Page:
Vegans everywhere must have whooped for joy after reading American software engineer Goose Wohlt’s remark to a Facebook group called What Fat Vegans Eat on March 6, 2015.
He wrote: “Dead simple delicious two ingredient whole food meringues … one can chickpea brine mixed w half cup sugar. Perfect-O”. The post included pictures of cloud-like meringues.
Wohlt, working off experiments by French tenor Joel Roessel who had been testing out vegan substitutes, named the discovery “aquafaba”, based on the Latin words for “water” and “bean”.
Since then, the aquafaba community has grown worldwide along with the catalogue of recipes using this egg white replacement.
Someone has even written a whole book on how to use “bean juice”, with recipes for meringue and its variations, omelettes, pancakes, frosting and – even almost inconceivable – ice cream and mozzarella. Mixologists have also been known to use it as a replacement for egg white in cocktails.
Just so everyone is clear about what we’re talking about, aquafaba is the liquid from a can of chickpeas – that viscous (some would say “slimy”) stuff that you would normally pour away. Apparently, it has certain proteins that mimic the qualities of egg white.
To those who do not or cannot consume eggs, aquafaba has been hailed as a lifesaver. Proponents also like to use the word “magic” to describe the meringue-like properties of aquafaba. Of course, it’s really science – unfortunately, no one has yet been able to explain why it works, although Wohlt says he is raising money for proper research. (Find out more at the “Vegan Meringues Hits and Misses” discussion group on Facebook.)
Putting aquafaba to the test
As a general rule, three tablespoons of aquafaba replace one whole egg, and two tablespoons replace just the white.
I had watched aquafaba being whipped into a puffy mound in videos but was still mesmerised to see it happen the first time I did it myself.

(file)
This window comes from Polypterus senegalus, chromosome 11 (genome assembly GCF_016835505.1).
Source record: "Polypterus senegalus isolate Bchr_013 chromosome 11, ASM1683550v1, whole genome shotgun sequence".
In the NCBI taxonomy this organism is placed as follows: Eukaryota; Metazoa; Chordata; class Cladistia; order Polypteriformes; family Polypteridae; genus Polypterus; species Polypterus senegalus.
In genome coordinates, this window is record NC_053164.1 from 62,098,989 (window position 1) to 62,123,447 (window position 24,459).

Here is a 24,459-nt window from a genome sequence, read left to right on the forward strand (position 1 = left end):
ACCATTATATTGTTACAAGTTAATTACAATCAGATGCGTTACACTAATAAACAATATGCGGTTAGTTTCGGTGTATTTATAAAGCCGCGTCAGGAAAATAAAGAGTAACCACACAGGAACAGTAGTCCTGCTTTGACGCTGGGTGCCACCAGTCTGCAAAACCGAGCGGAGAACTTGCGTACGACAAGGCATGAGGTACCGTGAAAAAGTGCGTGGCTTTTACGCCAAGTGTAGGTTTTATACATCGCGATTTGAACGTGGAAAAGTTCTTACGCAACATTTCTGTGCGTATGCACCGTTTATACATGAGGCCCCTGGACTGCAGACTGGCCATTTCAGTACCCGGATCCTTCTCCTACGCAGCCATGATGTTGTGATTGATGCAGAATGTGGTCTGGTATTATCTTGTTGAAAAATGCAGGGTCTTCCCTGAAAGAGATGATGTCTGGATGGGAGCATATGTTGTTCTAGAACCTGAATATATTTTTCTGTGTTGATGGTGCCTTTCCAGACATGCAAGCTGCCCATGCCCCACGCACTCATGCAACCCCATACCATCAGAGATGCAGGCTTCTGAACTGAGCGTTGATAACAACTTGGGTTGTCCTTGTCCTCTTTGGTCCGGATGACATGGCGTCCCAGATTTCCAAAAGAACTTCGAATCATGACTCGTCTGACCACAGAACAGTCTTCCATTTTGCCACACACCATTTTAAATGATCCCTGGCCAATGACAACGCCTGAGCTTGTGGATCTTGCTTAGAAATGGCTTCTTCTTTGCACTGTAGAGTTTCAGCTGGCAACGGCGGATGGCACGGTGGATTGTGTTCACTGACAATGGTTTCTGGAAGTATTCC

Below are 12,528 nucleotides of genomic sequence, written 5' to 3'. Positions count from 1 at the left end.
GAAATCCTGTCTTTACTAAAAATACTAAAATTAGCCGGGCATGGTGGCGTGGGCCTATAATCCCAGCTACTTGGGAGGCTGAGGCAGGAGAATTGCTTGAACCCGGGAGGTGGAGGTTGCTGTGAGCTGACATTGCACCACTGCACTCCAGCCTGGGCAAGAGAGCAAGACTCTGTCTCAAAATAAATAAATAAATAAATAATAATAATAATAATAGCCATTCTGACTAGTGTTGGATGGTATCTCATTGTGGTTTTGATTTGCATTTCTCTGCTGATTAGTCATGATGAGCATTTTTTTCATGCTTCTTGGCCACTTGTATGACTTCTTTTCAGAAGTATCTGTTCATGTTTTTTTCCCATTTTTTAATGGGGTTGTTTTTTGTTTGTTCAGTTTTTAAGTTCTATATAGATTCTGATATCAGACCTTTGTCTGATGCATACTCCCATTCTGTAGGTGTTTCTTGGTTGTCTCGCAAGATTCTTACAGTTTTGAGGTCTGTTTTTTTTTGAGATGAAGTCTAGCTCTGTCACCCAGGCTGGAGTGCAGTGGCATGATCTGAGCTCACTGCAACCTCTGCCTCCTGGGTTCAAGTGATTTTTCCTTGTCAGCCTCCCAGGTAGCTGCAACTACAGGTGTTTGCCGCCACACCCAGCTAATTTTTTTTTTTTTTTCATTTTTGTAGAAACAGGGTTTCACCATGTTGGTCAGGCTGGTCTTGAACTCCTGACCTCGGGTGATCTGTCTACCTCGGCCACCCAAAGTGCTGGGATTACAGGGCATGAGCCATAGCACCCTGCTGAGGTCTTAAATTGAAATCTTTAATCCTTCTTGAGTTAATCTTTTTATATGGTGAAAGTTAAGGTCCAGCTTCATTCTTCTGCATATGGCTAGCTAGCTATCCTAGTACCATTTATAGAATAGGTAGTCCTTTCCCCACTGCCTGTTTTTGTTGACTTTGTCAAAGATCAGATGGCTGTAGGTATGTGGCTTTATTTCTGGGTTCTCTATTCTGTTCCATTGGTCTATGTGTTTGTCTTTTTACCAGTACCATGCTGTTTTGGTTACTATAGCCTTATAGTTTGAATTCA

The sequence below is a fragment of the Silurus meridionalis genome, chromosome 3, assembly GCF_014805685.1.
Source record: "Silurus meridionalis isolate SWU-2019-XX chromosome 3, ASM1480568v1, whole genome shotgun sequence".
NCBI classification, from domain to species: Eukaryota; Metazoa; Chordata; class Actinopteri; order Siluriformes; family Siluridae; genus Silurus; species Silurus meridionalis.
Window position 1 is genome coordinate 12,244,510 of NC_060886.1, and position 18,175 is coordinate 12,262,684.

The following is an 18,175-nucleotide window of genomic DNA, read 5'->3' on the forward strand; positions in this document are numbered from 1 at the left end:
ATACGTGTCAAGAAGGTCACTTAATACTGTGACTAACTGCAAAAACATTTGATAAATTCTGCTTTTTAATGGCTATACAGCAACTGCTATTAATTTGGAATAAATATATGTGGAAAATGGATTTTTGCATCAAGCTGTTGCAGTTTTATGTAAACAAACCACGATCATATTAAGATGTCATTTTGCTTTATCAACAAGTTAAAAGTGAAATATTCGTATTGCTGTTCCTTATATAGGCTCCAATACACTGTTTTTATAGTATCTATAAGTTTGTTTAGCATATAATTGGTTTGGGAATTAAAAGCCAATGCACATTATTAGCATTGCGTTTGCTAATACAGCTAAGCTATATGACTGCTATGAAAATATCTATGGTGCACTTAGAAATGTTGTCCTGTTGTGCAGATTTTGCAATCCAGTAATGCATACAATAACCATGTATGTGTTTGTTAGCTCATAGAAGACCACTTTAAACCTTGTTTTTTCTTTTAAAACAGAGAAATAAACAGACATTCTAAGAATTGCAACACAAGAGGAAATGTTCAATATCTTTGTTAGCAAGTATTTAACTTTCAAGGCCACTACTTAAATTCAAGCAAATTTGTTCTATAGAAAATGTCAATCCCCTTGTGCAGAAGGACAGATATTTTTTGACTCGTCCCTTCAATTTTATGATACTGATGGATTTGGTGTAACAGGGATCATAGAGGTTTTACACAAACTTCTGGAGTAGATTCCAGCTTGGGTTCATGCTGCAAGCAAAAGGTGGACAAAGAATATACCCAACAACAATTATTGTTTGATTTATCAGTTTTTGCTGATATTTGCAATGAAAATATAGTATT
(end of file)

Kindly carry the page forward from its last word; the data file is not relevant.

All kinds of bean water will whip up like egg whites, but the general consensus is that chickpea brine works best.
For comparison, I tried three brands of tinned chickpeas, all priced differently (around RM3, RM5 and RM10).
The cheapest was the slimiest but I did notice that after refrigeration over a few days, the other two thickened slightly. The brine from the cheapest tin was also the saltiest, but oddly enough, it smelled the least funky of the three.
In terms of whipping, though, there didn’t seem to be any discernible difference in the results.
The Internet tells me I can make my own aquafaba. The instructions are to soak chickpeas and use the soaking liquid to cook them; after straining the peas, boil down the cooking liquid until reduced significantly and thickened. I did all that but even with the mixer running at high speed, the aquafaba only lightly frothed.
Our test was a basic meringue recipe and using it in three ways: for meringue cookies, the shell for baked Alaska, and as a marshmallow topping.
They all start out the same way: aquafaba is whipped with sugar until stiff. One of the recipes is fully baked, another is just browned and the third is raw.
Observations about aquafaba